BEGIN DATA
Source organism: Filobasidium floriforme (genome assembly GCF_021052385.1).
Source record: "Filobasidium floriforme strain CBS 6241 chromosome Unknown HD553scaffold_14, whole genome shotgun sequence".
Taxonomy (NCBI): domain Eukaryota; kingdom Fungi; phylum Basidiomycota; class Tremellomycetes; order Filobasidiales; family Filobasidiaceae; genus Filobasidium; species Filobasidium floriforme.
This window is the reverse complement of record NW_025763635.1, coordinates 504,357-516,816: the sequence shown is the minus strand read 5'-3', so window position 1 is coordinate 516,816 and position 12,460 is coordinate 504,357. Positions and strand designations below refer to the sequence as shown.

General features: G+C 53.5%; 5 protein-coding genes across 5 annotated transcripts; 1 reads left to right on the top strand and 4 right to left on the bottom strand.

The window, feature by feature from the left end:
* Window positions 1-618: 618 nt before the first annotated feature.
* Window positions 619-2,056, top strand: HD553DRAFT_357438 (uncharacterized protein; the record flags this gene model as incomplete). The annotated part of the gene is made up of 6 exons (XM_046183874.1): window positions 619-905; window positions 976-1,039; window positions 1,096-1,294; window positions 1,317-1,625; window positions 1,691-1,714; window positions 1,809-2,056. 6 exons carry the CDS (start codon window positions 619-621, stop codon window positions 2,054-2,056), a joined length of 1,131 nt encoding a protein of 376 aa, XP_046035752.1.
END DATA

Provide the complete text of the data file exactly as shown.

Source organism: Filobasidium floriforme (genome assembly GCF_021052385.1).
Source record: "Filobasidium floriforme strain CBS 6241 chromosome Unknown HD553scaffold_14, whole genome shotgun sequence".
Taxonomy (NCBI): domain Eukaryota; kingdom Fungi; phylum Basidiomycota; class Tremellomycetes; order Filobasidiales; family Filobasidiaceae; genus Filobasidium; species Filobasidium floriforme.
This window is the reverse complement of record NW_025763635.1, coordinates 504,357-516,816: the sequence shown is the minus strand read 5'-3', so window position 1 is coordinate 516,816 and position 12,460 is coordinate 504,357. Positions and strand designations below refer to the sequence as shown.

General features: G+C 53.5%; 5 protein-coding genes across 5 annotated transcripts; 1 reads left to right on the top strand and 4 right to left on the bottom strand.

The window, feature by feature from the left end:
* Window positions 1-618: 618 nt before the first annotated feature.
* Window positions 619-2,056, top strand: HD553DRAFT_357438 (uncharacterized protein; the record flags this gene model as incomplete). The annotated part of the gene is made up of 6 exons (XM_046183874.1): window positions 619-905; window positions 976-1,039; window positions 1,096-1,294; window positions 1,317-1,625; window positions 1,691-1,714; window positions 1,809-2,056. 6 exons carry the CDS (start codon window positions 619-621, stop codon window positions 2,054-2,056), a joined length of 1,131 nt encoding a protein of 376 aa, XP_046035752.1.